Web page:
It’s the time of the year when employee sick calls always increase. This is a bad flu season – on track to be one of the worst in a decade or longer. How do you tell Flu from Noro? Do we need to handle them differently?
Both are viruses. Both affect millions of people each year. Both have really quick onsets – you feel fine and then you don’t. Here's what you need to know.
Flu always has a respiratory component – cough, runny nose and chest congestion. Noro does not. Both Flu and Noro can have vomiting and diarrhea, stomach cramps and general GI distress. And yes (horribly), it’s possible to have both a touch of the flu and Noro. Generally, someone with the flu has a high fever and a cough while someone with Noro has more severe vomiting and diarrhea.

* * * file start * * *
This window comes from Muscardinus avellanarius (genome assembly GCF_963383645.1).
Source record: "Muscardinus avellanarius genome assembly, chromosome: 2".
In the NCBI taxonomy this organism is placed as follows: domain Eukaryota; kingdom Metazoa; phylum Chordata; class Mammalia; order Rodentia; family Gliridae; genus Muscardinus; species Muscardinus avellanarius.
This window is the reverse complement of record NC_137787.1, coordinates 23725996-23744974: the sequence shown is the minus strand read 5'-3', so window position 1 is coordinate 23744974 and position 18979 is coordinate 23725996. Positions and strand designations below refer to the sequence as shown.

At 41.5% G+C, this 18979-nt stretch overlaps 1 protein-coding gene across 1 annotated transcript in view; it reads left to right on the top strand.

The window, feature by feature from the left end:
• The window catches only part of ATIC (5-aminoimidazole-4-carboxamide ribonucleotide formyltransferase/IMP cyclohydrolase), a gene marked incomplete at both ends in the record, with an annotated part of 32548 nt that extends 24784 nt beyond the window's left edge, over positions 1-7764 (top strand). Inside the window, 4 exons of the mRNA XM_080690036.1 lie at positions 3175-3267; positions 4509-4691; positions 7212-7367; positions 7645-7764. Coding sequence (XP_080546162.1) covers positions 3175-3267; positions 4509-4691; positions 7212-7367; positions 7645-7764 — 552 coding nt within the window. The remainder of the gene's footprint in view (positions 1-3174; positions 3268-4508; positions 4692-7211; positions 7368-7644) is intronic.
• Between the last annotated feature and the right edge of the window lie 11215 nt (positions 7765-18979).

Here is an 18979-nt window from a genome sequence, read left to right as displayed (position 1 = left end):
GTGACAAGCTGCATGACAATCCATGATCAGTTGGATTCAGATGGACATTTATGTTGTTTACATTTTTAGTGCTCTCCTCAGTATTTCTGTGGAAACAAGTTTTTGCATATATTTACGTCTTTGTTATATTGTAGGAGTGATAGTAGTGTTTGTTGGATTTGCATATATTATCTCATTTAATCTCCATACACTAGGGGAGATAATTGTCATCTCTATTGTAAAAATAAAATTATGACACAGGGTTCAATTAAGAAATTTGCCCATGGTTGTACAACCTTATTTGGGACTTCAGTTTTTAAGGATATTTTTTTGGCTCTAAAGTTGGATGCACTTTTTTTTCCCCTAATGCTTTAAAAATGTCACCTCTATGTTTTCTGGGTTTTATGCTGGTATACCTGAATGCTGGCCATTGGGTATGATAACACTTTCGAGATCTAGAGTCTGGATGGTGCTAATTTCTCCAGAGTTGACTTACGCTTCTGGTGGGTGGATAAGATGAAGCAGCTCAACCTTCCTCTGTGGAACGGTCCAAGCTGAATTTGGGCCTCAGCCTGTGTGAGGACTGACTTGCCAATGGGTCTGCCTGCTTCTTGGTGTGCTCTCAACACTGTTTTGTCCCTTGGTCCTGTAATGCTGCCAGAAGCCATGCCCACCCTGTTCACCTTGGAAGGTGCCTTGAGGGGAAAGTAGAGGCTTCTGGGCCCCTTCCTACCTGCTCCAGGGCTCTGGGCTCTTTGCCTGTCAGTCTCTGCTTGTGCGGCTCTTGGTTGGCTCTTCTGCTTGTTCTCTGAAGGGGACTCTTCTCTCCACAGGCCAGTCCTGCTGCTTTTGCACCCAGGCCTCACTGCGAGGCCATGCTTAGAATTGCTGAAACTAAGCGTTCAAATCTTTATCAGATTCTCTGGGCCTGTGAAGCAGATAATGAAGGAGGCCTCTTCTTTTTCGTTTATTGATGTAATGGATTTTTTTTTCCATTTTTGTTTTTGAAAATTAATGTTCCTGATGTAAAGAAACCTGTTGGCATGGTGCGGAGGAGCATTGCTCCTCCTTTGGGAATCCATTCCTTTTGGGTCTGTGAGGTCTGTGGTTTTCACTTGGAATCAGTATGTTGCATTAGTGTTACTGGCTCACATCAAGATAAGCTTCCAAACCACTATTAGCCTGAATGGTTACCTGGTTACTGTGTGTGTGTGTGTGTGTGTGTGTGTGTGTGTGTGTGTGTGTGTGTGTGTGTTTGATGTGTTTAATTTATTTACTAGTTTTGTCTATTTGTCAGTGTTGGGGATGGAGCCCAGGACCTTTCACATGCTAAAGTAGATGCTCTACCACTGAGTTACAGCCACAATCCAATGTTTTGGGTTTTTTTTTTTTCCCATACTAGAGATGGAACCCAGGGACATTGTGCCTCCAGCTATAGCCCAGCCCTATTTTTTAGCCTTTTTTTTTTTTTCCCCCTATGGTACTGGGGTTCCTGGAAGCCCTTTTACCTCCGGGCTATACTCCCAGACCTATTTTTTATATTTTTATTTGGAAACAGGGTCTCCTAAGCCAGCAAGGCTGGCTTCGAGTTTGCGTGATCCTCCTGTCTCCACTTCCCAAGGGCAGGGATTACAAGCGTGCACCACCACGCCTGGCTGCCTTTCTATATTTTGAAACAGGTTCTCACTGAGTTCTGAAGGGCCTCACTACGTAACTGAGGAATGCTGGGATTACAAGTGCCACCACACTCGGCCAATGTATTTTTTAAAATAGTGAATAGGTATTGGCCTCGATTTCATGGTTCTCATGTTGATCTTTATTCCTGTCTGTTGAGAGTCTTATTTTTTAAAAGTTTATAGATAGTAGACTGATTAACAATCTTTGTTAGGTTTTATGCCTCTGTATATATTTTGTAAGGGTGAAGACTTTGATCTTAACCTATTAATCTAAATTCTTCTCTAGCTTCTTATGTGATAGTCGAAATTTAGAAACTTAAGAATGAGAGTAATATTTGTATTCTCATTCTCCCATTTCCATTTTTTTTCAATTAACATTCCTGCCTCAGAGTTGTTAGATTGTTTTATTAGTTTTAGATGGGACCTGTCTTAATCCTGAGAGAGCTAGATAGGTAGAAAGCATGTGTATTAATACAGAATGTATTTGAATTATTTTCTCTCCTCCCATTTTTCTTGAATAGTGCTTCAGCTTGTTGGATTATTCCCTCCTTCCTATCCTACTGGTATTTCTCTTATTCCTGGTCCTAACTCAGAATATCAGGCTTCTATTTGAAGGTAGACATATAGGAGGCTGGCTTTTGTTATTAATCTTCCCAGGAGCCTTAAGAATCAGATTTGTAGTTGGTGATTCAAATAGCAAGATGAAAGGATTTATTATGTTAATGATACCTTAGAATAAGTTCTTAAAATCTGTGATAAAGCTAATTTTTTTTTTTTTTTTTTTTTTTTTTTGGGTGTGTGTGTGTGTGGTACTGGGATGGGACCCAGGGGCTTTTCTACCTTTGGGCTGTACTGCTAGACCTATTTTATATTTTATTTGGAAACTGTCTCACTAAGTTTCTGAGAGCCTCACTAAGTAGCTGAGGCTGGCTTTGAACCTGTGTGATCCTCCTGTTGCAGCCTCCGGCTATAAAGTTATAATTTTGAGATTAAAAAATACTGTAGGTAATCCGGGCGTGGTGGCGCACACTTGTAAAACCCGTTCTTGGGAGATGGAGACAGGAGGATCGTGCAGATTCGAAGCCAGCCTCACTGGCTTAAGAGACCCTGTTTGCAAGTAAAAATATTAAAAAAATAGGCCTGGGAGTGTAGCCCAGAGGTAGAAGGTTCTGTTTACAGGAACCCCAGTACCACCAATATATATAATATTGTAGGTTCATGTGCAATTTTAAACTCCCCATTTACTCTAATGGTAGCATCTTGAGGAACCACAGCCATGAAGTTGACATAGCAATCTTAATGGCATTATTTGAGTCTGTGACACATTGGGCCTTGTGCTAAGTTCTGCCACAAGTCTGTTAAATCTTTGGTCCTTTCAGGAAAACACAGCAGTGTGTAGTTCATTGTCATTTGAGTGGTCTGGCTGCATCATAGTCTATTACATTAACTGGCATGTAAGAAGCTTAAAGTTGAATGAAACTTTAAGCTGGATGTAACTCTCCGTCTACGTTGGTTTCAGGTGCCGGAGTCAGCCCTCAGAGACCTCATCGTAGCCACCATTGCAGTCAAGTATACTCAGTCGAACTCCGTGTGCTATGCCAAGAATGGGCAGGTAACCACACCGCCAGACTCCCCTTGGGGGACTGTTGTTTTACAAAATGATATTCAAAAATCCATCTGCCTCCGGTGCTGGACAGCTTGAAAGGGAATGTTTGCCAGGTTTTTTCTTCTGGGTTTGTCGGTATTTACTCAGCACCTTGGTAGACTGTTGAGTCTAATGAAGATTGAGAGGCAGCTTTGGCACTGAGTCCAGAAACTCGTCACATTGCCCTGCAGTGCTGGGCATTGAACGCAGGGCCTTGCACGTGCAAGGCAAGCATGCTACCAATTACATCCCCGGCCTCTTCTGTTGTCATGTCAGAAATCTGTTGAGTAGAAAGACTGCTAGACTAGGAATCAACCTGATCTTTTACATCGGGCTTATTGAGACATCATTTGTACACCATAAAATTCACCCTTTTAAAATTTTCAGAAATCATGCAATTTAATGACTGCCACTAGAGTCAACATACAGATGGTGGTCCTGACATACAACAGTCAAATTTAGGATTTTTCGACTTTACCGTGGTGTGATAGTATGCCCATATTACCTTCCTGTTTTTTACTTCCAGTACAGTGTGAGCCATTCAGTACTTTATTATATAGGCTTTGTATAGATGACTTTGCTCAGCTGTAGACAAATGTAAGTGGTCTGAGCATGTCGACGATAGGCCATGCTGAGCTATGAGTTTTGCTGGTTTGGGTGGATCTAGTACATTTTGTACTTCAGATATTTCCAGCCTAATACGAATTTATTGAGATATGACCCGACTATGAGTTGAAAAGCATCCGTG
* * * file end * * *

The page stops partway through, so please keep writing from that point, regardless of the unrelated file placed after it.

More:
Keep them out of work until fever free for at least 24 hours. That’s a fever of less than 100.3 F that stays below that temp after they’ve stopped taking Tylenol or Advil. It would be nice to say someone can’t come back while still coughing but the cough from the flu can last weeks. As long as they aren’t not coughing uncontrollably, you’ll need to allow them to return to work. But be sure you’re properly cleaning with a good disinfecting product throughout the day when you have employees or guests sick with the flu.
Noro virus is incredibly infectious A single employee vomiting in the kitchen can get hundreds of guests sick. A single sick guest can easily get other guests and your employees sick. Key points about Noro:
The bottom line is that both Flu and Noro can dramatically impact your operations and responding quickly and proactively will help your team recover. And often proper handwashing is your first, last and best defense against either.